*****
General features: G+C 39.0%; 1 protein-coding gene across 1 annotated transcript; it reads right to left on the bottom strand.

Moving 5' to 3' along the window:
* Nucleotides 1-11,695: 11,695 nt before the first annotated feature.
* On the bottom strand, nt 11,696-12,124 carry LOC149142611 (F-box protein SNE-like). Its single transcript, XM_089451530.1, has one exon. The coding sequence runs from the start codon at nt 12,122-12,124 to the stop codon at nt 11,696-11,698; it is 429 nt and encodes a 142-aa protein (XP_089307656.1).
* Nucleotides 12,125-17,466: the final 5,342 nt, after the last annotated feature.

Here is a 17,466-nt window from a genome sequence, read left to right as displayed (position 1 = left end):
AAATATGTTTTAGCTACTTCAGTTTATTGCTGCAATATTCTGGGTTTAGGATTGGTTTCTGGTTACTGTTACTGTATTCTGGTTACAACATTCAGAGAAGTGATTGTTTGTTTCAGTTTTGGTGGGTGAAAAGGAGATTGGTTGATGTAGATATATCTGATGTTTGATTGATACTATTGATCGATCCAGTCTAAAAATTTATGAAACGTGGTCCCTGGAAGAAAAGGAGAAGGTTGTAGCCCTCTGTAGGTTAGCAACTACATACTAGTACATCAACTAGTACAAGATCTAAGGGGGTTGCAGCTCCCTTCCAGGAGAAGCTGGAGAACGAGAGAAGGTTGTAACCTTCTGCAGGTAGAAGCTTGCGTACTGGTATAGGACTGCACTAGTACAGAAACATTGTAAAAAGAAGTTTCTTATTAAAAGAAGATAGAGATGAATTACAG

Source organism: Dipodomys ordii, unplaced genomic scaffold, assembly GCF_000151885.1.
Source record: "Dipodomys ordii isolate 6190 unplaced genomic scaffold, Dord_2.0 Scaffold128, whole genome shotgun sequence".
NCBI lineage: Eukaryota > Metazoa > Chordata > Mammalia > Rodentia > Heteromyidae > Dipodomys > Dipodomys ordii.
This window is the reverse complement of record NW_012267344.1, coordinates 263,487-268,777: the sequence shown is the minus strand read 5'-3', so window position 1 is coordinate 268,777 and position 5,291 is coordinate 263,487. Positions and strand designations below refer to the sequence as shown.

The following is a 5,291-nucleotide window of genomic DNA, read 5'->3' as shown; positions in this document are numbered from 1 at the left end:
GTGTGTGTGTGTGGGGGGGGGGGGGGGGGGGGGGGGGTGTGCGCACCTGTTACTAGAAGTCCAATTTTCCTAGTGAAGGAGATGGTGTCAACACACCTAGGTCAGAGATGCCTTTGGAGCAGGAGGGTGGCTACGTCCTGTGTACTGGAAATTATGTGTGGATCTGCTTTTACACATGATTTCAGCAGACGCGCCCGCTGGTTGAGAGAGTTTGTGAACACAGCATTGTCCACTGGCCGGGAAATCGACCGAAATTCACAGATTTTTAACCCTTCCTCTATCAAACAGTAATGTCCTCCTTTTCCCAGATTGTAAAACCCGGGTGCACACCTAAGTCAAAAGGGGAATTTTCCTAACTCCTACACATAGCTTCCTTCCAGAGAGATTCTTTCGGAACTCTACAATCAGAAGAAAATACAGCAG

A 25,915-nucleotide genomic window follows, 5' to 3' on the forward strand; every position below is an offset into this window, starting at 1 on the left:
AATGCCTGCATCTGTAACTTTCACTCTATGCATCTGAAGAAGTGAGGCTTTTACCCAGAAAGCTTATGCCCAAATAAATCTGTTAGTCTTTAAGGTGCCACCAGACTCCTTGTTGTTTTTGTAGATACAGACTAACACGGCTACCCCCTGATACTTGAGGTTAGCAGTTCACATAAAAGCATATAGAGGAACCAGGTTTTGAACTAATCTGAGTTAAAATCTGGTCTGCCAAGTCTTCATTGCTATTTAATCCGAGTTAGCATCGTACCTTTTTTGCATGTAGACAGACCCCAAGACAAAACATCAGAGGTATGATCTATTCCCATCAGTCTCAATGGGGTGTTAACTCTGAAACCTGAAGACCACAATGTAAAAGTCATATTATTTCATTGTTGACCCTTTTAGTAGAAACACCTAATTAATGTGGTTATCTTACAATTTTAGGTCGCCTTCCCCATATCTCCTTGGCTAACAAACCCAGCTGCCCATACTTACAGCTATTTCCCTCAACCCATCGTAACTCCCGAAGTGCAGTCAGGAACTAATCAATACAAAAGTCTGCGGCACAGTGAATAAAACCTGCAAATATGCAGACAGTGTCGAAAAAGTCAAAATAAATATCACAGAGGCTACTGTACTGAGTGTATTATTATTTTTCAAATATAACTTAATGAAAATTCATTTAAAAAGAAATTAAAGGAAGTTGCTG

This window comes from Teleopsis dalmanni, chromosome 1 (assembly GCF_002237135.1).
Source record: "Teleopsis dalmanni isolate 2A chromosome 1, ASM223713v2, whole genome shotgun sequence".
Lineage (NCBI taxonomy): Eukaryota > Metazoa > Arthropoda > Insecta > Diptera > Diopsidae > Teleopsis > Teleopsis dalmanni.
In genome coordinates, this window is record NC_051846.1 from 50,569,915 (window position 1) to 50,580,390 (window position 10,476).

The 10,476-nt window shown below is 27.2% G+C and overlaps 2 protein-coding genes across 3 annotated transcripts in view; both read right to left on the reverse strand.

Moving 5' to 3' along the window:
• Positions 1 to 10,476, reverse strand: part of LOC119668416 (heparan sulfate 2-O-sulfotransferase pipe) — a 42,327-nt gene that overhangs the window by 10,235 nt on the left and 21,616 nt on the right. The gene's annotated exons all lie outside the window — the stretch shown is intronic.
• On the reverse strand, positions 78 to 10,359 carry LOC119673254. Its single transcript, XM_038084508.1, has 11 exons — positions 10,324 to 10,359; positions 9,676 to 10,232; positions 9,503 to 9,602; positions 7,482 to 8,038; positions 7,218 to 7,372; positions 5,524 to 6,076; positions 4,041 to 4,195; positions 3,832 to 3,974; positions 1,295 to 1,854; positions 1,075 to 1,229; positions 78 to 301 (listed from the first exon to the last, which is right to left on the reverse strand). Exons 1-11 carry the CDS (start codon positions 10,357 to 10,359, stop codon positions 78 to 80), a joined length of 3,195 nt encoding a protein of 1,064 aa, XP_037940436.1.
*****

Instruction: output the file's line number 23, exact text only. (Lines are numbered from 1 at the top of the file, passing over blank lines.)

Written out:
• On the reverse strand, positions 78 to 10,359 carry LOC119673254. Its single transcript, XM_038084508.1, has 11 exons — positions 10,324 to 10,359; positions 9,676 to 10,232; positions 9,503 to 9,602; positions 7,482 to 8,038; positions 7,218 to 7,372; positions 5,524 to 6,076; positions 4,041 to 4,195; positions 3,832 to 3,974; positions 1,295 to 1,854; positions 1,075 to 1,229; positions 78 to 301 (listed from the first exon to the last, which is right to left on the reverse strand). Exons 1-11 carry the CDS (start codon positions 10,357 to 10,359, stop codon positions 78 to 80), a joined length of 3,195 nt encoding a protein of 1,064 aa, XP_037940436.1.